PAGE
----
Lately, I’ve had an unusual attraction to birds. Rather, they’ve had an unusual attraction to me.
In the past two weeks, five birds have miscalculated their flight patterns and have flown directly into either my office window or one of the windows in my home. A I write this, there is a robin perched just outside of my window, watching me. If I were a betting man, I’d wager that he’d fly into my window before I’m done writing this post.
I have learned two things regarding all of this.
One: I am much jumpier than I ever thought I was. I like to think I’m laid back, but when a bird comes crashing into your window, you can’t help but to jump. It startles me every time. Of course, I’m sure the bird is the one who is startled the most. Imagine flying along and suddenly finding a solid pane of air (e.g. glass).
Two: For all five instances, the bird hit with such force that it literally knocked the crap out of it. If you have ever wondered how bird crap gets on your vertically-standing windows, it’s because one flew into it. I’d like to think they crap-on-impact on purpose as a way of letting other birds know that glass is nearby (e.g. if a bird sees suspended bird crap it means fly far away from here.)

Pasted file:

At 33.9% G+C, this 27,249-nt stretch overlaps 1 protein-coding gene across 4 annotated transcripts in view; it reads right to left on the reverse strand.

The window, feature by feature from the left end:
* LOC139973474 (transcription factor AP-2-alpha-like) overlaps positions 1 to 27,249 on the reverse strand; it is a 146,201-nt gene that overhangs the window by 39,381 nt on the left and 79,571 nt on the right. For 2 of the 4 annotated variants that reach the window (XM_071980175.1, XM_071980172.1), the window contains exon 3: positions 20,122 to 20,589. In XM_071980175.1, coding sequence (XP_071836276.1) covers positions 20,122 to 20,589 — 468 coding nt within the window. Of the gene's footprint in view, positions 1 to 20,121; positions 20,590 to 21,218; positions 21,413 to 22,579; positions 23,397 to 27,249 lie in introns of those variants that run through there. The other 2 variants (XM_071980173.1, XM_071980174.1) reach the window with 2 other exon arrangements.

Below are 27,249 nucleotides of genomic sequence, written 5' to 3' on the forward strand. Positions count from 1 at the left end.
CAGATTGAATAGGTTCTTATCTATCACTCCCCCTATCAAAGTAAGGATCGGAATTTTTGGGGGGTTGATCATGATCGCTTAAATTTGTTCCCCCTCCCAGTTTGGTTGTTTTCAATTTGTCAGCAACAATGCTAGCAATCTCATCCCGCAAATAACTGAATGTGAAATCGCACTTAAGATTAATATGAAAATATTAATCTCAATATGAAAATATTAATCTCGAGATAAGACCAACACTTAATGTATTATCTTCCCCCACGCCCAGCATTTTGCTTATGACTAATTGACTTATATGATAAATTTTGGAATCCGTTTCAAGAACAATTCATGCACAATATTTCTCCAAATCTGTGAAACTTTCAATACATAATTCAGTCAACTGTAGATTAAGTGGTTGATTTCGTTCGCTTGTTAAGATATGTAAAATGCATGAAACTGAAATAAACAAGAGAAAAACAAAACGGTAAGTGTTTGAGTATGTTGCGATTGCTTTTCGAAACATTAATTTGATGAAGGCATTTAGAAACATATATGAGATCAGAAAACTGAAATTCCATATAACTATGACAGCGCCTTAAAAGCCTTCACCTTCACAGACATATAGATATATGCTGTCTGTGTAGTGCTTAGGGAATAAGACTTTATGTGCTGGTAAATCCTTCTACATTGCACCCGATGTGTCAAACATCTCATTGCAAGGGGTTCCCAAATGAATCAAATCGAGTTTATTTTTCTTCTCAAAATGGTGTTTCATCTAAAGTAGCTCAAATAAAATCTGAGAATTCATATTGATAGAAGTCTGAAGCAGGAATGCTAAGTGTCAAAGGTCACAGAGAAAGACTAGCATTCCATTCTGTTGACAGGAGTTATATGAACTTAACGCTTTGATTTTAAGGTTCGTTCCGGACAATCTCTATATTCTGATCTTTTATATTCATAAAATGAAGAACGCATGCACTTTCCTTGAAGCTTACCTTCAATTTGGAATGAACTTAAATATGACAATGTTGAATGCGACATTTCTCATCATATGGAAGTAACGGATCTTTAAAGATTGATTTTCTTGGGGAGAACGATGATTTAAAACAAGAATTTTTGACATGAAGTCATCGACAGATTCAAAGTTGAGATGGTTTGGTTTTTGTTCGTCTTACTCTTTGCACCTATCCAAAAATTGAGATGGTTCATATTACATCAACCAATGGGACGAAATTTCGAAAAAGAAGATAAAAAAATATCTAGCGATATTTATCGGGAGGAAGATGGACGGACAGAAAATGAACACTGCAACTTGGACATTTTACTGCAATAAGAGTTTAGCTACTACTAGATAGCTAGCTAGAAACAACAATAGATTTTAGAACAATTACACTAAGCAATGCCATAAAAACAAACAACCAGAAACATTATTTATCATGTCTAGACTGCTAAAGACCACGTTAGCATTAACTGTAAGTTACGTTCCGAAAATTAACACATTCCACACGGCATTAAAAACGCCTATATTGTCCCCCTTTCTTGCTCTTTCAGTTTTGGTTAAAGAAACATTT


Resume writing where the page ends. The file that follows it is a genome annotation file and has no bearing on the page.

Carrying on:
On one occasion, the one that made me jump the highest of them all, the bird hit my window with such force that I thought it died on impact. It lay motionless for about 30 seconds on the ground before it finally moved to sit up.
It then sat for at least five minutes, just trying to catch its breath. Then my neighbor’s cat appeared, in full stalking fashion. I thought to myself, “It’s just not this bird’s lucky day.” The bird saw the cat. The cat saw the bird. But nothing happened. They just stared at each other.
Eventually, the cat walked away — to my surprise. The bird, still recovering from its collision, finally got the break he needed. Five minutes later, he managed to fly away.
Maybe it’s birds who have nine lives and not the other way around.